Added to this, more than 1,000 doctors have said they intend to leave the NHS due to the government’s mishandling of the coronavirus pandemic and anger over pay; a recent Doctor’s Association UK survey has found11 doctors complaining of growing stress levels and mental health worries. Two-thirds of respondents said they either intended to switch to the private sector, move abroad, work as locums or take a career break within the next three years.
Consultants will, therefore, be a key rate limiting factor in what balance means and how the UK healthcare system achieves it through the coming years of the medium term.
Our first big trend is that this will translate into improved terms and conditions within the NHS as trusts and GP surgeries struggle to fill vacancies. We believe that this will be a force leading to the driving up of remuneration not only in the state sector, but in the independent sector too.
How will consultants experience this? NHS trusts as employers are restricted in their options to overtime payments and career progression, but GP practices are already offering ‘golden hellos’, a ‘new to partnership’ payment scheme that pays £20,000 to health professionals taking up a full-time partnership role in general practice for the first time after 31 March 2020.
Private sector providers, however, are re-inventing the model, with salaried consultant posts in London now made by Schoen Clinic, Mayo Clinic and the Cleveland Clinic, which is due to open in 2021.
We anticipate that at least one of the national private hospital ‘chains’ will soon offer attractive packages to some consultants that combine private practice and NHS volumes in return for high quality outcomes and volumes.
Might Covid pressures also turn the tide on insurer reimbursements? The costs of starting out in private practice for newly appointed consultants are higher than ever before as indemnity costs rise post-Paterson and the ‘earnings v hassle’ quotient is no longer as attractive as it once was.
Why be a ‘corner shop’ with little bargaining power for private practice when you can get paid guaranteed overtime for waiting list volumes by your trust? Instead, we foresee a further rise in the volume and reach of speciality ‘chambers’ groups, such as Fortius and One Welbeck Street, and mixed economy employment models becoming the norm.
Reasons to be cheerful…
if you are a private provider
Independent hospital chains do have some tools at their disposal to engage proactively in the relationship with consultants. The best consultants are by definition in short supply, and so the market will reward the early movers.
Hospital groups are rightly responding to drive consistency in patient safety and to cope with high volume throughput. They are going to need to be increasingly nimble to manage for a future mixed economy balancing a higher proportion of routine NHS activity alongside fluctuating demand for private activity. These providers will be signing up to the delivery of NHS volume without the security of consultant and medical supply.
To mitigate this will require partnerships – perhaps with the local trust, perhaps with consultant chambers, and perhaps with employment models – or a mix of all the above. The confirmation that the NHS has struck a deal with private providers enabling junior doctors to train in independent hospitals is aimed at protecting medical training, especially in elective specialty services, from Covid-19 restrictions and disruption in NHS hospitals now that a larger share of operations are shifting into the private sector.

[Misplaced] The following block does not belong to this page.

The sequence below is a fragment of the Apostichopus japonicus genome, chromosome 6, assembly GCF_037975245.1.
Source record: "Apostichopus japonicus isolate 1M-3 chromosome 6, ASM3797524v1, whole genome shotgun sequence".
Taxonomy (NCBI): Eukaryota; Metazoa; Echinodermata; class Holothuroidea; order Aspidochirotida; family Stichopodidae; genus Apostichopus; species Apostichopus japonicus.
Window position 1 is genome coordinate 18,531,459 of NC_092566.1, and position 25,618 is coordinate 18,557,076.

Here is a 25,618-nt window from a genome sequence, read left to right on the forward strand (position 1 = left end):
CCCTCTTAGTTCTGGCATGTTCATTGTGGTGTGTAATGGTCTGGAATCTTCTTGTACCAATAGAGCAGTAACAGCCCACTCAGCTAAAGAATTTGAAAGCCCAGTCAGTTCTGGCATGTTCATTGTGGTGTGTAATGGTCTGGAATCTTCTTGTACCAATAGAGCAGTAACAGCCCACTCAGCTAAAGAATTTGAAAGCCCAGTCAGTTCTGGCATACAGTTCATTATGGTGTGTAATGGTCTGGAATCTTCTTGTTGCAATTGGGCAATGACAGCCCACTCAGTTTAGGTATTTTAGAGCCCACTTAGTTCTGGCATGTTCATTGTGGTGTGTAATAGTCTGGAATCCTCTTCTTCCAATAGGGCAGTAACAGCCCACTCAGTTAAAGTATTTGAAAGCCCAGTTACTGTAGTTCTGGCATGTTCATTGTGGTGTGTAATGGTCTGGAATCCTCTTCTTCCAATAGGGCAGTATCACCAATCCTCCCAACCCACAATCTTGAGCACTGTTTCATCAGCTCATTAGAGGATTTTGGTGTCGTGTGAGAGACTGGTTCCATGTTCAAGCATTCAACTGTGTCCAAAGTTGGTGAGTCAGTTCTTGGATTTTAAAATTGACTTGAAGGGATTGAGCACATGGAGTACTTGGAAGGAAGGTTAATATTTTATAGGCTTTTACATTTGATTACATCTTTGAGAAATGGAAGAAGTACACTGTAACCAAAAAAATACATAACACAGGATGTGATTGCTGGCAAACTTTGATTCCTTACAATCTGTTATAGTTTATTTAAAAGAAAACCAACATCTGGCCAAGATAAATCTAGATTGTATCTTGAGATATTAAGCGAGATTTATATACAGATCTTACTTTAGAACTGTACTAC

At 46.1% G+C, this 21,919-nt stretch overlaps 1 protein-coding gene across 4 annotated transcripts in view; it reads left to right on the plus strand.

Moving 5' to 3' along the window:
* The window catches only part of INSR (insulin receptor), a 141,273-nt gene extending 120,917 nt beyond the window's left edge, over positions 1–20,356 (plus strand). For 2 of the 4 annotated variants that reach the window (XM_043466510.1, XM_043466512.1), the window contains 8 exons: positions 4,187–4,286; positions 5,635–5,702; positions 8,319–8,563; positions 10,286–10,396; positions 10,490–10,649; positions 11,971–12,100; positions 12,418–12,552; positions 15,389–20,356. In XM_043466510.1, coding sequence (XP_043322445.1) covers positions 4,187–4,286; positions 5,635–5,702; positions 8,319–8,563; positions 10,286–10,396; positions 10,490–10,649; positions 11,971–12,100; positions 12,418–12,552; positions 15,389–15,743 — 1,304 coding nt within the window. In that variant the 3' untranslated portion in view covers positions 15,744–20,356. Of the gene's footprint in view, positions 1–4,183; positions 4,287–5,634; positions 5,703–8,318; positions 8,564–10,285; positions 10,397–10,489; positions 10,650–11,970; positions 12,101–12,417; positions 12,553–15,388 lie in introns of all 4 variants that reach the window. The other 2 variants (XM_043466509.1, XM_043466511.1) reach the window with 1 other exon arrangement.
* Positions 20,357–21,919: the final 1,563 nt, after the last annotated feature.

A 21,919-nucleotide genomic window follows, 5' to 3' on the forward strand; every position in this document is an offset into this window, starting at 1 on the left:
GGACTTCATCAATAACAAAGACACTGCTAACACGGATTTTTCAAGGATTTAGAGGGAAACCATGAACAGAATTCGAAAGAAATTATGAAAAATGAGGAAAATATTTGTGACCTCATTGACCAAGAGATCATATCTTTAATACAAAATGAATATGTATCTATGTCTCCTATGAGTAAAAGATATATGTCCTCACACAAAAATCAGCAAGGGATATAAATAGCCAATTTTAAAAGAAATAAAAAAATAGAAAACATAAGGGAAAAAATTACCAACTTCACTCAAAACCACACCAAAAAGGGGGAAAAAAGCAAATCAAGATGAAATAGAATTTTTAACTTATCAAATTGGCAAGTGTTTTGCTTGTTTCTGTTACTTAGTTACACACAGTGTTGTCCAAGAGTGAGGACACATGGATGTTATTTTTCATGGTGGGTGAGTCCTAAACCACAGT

As Paterson has driven a sea-change in the patient safety agenda, it makes a lot of sense for consultants to increasingly work under the umbrella of a group governance structure, again either a chambers/group or an employed model.
Further mitigations of the reliance on consultants will come through on long term re-imagining of outpatients consultations using virtual clinics, development of the skills of non-medical staff and seeking to choke off demand growth through restrictions on protocols.
BY DEFINITION IN
SHORT SUPPLY, AND
SO THE MARKET
WILL REWARD THE
These trends will impact much more in the shorter term on the working experience of consultants within the NHS than in the independent sector.
Covid-19 has made lasting change to the provider-consultant relationship. From the outside it is easy to think that everything has changed overnight, while in fact the market moves and shifts in subtle ways at different speeds, making sweeping ‘new rules’ hard to identify. In other words although the market will look similar, it is evolving.
Consultants are increasingly powerful, but only in proportion to the efforts they put into their practice to leverage the benefits that the new normal offers.
London private healthcare will remain pre-eminent in the UK, so that is where we will see the changes happen fastest and with the most visible impact. Independent sector hospitals are going to deliver higher volume, lower acuity NHS activity for several years into the future. This creates an excess of patient demand and plenty of work for those consultants that work hard and long to supply their scarce skills.
Perhaps all these pressures collectively will finally lead to increases in practitioner’s fees rates. But the big trend already gathering momentum will be for increasing proportions of private patient activity to be delivered by consultants working within group/employed structures.